Where the performance affects the Tucson negatively would be in its fuel economy. It’s pretty good, but not quite at the level of the Toyota RAV4 Hybrid, which is a more focused hybrid with zero intent of being anything else. Hyundai rates the 2022 Tucson Ultimate Hybrid at 6.3L/100km in the city and 6.6L/100km on the highway. We managed a very reasonable 7.1L/100km during mostly city commuting.  The 52-litre fuel tank will happily accept 87-octane.

Compared to hybrid competitors such as the Ford Escape and Toyota RAV4, the Hyundai Tucson Ultimate Hybrid offers a sportier ride that some buyers may find too stiff.  Those that take advantage of its handling capabilities will do so with a higher level of confidence, especially on twisty roads and on ramps to the freeway thanks to minimal body roll.

With an all new platform, interior space and cargo are one of the best in the segment. Tall drivers will find more than ample headroom even with the panoramic sunroof. Moving to the second row seat was quite comfortable without having to move the front seat up. Rear legroom tops both the Honda CR-V and RAV4. Cargo space comes in at a very impressive 1098 litres with the seats up, and 2,109 with the seats folded. Owners of the previous Tucson will be pleasantly surprised at the amount of room now available.

Hyundai has outfitted the 2022 Tucson with the latest safety features with Hyundai Safety Sense. Select any model other than the base Essential and your Tucson will be outfitted with Lane Following Assist, Driver Attention Warning, Adaptive Cruise Control, Forward Collision Avoidance, Lane Keep Assist, Blind Spot Collision Assist, Rear Cross Traffic Collision Avoidance Assist, Rear Occupant Alert and Driver Attention Warning.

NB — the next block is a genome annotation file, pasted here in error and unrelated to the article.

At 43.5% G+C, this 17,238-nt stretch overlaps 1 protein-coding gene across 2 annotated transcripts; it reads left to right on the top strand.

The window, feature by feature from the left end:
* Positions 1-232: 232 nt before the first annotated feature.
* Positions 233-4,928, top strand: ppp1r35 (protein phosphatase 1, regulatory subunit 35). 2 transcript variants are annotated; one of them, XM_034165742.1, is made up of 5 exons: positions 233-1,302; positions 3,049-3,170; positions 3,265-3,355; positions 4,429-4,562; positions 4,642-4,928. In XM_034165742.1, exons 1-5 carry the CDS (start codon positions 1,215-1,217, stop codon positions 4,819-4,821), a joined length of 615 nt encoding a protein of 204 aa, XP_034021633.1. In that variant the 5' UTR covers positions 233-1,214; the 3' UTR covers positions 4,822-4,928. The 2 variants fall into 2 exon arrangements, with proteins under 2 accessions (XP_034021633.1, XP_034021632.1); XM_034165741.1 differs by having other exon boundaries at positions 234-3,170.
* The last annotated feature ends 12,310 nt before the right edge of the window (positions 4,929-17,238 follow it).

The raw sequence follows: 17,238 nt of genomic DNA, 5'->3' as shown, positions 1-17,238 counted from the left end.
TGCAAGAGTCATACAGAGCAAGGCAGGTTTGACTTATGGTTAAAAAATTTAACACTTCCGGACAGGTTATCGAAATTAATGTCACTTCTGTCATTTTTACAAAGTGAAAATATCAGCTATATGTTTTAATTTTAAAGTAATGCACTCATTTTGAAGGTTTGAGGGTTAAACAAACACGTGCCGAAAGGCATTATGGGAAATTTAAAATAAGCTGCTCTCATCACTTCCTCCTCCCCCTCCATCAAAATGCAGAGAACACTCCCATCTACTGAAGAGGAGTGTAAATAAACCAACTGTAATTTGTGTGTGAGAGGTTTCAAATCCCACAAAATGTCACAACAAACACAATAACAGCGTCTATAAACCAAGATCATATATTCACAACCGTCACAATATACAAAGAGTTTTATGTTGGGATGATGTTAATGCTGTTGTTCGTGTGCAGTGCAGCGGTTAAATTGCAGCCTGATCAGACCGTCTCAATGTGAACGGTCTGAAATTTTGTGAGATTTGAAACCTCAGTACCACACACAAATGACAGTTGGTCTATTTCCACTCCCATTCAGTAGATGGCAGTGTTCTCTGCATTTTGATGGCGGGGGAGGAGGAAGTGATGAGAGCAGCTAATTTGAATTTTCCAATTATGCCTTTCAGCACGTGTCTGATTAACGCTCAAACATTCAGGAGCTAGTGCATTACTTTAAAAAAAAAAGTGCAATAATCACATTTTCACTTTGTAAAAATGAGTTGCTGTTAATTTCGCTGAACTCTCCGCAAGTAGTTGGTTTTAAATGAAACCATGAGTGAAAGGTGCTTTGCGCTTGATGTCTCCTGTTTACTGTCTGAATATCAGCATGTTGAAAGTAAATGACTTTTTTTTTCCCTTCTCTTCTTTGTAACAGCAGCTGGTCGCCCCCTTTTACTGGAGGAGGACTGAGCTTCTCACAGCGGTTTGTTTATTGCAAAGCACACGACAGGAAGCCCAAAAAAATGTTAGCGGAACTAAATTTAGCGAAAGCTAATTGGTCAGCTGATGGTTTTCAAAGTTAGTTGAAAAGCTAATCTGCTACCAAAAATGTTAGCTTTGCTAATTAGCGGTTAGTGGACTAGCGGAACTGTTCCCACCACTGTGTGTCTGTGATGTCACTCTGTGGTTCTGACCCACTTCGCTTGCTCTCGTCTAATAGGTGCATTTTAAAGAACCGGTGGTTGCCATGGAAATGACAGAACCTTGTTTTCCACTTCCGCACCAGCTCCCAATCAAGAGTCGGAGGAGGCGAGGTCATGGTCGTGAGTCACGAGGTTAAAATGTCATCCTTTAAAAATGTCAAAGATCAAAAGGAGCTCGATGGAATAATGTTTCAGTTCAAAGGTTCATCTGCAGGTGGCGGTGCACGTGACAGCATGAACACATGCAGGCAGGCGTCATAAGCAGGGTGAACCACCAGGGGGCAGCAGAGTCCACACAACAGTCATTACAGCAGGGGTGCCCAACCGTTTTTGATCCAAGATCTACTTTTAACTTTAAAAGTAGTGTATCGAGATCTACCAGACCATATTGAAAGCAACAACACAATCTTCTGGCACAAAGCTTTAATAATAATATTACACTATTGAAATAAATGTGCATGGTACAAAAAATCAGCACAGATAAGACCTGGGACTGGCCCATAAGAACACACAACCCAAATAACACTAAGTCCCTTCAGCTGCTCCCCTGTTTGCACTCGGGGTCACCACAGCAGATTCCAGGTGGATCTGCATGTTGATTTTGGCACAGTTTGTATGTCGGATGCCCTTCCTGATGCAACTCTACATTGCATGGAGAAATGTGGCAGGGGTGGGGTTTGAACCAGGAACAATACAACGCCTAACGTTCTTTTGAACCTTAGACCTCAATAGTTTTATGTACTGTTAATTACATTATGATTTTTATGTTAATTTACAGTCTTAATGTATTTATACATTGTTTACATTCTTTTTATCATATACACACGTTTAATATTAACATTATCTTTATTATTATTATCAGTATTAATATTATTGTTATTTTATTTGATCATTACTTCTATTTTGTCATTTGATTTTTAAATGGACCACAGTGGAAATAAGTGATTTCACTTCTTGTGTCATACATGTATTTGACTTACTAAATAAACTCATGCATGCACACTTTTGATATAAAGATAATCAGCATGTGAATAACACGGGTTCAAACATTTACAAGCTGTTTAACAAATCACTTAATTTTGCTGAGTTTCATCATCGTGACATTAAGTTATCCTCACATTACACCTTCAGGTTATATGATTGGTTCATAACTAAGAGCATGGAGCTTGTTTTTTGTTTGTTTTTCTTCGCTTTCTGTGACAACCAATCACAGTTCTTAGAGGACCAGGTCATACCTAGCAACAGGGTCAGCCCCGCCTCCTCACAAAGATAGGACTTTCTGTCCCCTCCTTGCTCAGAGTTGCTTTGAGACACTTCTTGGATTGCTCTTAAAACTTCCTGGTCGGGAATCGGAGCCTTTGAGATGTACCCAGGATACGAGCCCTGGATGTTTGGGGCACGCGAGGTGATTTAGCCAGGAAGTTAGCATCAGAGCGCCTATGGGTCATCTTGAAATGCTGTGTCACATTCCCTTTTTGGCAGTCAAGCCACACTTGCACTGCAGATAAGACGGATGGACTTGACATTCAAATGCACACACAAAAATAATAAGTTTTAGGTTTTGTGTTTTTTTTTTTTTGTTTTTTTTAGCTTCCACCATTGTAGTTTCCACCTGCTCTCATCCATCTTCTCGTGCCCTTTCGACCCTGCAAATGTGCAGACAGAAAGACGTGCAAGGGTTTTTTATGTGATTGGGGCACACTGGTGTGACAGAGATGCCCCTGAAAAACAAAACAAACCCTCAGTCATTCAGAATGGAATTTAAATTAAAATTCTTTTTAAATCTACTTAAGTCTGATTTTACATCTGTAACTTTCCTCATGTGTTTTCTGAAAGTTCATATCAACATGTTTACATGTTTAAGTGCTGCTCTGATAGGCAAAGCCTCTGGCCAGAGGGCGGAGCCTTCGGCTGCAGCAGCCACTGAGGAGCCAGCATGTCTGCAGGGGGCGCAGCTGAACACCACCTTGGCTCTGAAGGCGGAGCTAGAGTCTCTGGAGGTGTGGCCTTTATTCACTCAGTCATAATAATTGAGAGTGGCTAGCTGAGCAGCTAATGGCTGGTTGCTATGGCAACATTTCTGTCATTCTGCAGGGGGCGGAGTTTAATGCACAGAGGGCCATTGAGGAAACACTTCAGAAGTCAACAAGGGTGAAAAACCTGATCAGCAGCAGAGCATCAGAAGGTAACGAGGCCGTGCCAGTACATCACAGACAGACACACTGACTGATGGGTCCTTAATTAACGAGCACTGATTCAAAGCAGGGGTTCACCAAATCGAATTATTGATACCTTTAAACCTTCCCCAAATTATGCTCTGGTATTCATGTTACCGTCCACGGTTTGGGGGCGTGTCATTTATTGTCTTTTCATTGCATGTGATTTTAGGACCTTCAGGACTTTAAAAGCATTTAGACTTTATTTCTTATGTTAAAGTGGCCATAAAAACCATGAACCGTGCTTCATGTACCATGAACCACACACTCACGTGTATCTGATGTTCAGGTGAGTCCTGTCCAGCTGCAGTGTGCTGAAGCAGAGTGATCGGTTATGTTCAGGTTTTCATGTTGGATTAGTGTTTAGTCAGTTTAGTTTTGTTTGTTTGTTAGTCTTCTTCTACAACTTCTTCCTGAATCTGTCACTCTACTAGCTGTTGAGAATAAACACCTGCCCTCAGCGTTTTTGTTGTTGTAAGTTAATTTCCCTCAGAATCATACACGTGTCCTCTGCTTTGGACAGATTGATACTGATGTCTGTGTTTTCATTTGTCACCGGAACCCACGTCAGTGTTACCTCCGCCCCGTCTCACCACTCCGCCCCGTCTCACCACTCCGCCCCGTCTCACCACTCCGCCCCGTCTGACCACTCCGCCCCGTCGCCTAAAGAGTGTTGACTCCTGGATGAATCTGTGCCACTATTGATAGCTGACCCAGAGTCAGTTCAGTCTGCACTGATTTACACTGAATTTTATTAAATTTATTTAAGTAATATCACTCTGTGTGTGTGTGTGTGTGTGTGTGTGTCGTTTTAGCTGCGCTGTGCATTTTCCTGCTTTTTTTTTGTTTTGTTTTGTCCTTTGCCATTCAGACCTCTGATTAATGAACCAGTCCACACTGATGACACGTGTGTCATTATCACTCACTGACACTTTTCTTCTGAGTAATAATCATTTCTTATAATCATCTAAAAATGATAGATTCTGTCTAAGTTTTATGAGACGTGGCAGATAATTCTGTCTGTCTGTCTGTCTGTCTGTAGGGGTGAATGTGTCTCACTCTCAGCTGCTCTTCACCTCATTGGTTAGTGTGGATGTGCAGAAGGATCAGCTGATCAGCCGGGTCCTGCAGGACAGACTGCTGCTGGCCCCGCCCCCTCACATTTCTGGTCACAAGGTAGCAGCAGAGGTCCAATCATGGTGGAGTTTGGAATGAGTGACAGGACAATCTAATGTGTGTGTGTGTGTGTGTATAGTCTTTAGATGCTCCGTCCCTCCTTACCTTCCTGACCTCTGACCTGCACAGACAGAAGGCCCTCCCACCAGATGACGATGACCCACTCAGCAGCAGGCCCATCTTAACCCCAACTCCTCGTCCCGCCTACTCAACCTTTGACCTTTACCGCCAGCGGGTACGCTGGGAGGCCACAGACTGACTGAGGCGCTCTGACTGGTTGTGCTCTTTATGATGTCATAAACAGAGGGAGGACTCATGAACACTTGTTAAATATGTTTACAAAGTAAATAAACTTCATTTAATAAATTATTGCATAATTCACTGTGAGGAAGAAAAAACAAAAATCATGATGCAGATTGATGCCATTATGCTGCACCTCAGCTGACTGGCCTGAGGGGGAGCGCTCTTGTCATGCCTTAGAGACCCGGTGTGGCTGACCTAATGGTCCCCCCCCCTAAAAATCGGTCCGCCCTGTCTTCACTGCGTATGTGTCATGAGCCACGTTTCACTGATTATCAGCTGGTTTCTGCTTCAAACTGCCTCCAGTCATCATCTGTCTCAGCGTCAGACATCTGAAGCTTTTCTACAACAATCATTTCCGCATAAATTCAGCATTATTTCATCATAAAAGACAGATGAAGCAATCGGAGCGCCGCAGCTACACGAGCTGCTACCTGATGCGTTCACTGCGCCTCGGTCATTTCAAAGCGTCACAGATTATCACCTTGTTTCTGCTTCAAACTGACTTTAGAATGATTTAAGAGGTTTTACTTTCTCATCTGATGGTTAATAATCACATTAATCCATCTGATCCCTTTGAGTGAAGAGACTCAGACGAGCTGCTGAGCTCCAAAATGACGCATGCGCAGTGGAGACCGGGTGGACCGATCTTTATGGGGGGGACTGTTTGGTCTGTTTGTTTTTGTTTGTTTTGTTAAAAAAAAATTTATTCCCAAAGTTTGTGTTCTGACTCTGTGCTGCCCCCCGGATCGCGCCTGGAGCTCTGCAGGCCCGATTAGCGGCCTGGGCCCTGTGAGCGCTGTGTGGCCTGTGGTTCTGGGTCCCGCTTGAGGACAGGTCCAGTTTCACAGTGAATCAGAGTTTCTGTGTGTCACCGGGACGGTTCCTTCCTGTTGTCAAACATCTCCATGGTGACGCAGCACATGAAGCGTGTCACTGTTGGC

Pricing for the 2022 Tucson starts at $27,799, however choose the Hybrid and your options start at the Luxury, at $38,899. At $41,599, the top-trim Ultimate Hybrid offers Highway Driving Assist, Remote Smart Parking Assist, the bigger 10.25-inch screen, and more. Also standard here are ventilated seats, a Bose premium sound system, and the Surround View Monitor. It’s worth mentioning that Hyundai does not offer higher trim Tucson models in conventional gasoline form – the Ultimate is only available with the hybrid powertrain.

The 2022 Hyundai Tucson Ultimate Hybrid is the clean slate that Hyundai needed in this segment. The level of performance and fuel economy is a hard proposition to beat and more than enough reason to open those purse strings. Those looking for something with a bit more bite may want to wait for the upcoming Tucson Hybrid Plug In that looks to up the ante a bit further especially against the very impressive Toyota RAV4 Prime.

See Also:

First Drive: 2022 Hyundai Tucson

2021 Toyota RAV4 Prime XSE

2020 Ford Escape Hybrid Titanium

Vehicle Specs
Engine Size
Horsepower (at RPM)
Torque (lb-ft.)
Fuel Efficiency (L/100km, City/Highway/Combined)
Observed Fuel Efficiency (L/100km)
Cargo Capacity (in L)
Base Price (CAD)
As-Tested Price (CAD)
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About Jon Pangindian

Staff Writer

An experienced detailer and diehard car guy, Jon brings a creative eye to his new vehicle road tests. Aside from writing, Jon spends most of his time tinkering with new detailing products and experimenting with ceramic coatings.

Current Toy: ’13 650i Gran Coupé